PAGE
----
Selective institutions nationwide are now undertaking test-optional policies without the benefit of careful planning and implementation. Yet, they should design these policies in ways that make rigorous evaluation possible in the future and commit to performing that evaluation whether they maintain test-optional policies or not. For instance, under normal circumstances, St. Mary’s College of Maryland requires all matriculating students to submit standardized test scores for the purposes of institutional research. This allows St. Mary’s to evaluate the extent to which students’ other characteristics predict student success. If, due to COVID-19, admitted applicants did not take the SAT or ACT, St. Mary’s and other institutions could ask them to submit other standardized test scores, like the PSAT.
Finally, while individual institutions may report positive effects of test optional policies on access for underrepresented students, these impacts may differ across the higher education sector and will be difficult to evaluate. For instance, student, institutional, and systemic responses to COVID-19–K-12 school closures, changes to application and enrollment patterns, changes to institutional policies and operations, broad economic disruptions, widespread stress, etc.–may affect the sorting of students across institutions in ways that obscure the impact of test-optional policies. Similarly, the broad adoption of test-optional policies in response to COVID-19 disrupts the typical use of non-test-optional schools as plausible counterfactuals. These factors, and others, will make identifying the effect of a test-optional policy much more difficult, but no less important. As institutions consider more permanent test-optional policies, researchers must employ sophisticated empirical techniques to explore the impact of these policies on underrepresented students’ access to opportunity.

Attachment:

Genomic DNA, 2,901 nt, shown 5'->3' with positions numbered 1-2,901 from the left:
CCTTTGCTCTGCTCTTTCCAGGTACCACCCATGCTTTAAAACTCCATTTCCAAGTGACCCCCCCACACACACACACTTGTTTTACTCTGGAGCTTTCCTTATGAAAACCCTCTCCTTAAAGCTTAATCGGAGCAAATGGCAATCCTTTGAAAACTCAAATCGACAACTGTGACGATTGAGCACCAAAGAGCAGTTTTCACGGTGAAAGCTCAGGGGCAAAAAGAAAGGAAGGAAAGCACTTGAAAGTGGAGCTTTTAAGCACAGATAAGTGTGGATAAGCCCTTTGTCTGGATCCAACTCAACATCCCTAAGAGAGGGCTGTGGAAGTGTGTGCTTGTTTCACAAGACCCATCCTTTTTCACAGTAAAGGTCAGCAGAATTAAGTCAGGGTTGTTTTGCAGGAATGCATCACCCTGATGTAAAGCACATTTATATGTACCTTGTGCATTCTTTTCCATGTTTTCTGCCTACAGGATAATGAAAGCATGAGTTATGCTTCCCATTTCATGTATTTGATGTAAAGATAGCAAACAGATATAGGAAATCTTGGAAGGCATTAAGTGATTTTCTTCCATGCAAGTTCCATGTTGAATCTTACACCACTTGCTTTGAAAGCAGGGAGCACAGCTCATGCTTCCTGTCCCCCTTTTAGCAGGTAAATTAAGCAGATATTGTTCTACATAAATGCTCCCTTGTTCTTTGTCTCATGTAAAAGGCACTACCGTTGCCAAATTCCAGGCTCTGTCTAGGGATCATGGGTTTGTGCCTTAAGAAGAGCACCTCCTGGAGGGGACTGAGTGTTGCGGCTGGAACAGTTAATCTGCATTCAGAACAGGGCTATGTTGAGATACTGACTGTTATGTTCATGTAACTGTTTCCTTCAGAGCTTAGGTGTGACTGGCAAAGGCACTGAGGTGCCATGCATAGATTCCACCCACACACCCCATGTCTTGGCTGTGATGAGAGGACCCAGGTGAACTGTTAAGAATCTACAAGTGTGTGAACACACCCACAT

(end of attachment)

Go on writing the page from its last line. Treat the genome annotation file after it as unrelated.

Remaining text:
Adopting a test-optional policy is not a standalone solution to increase socioeconomic diversity, but it can present an opportunity for institutions to incorporate equity-minded principles into their admissions processes. Now more than ever, institutions should seize this opportunity to employ test-optional policies in ways that reaffirm a commitment to increase access for underrepresented students, or, at a minimum, reduce any potential harm. They do this by aligning test-optional policies to equity-focused outcomes, carefully adapting admissions criteria to avoid introducing new biases, and training and supporting admissions staff to carry out changes equitably. And rigorous assessment–both at the institution-level and across the sector–is needed to identify and scale the policies and approaches that are most effective at increasing access and opportunity.
For additional information on the motivations behind test-optional policies and the research landscape, please review our previous blog post: How Do Test-Optional or Test-Flexible Policies Affect Access and Opportunity?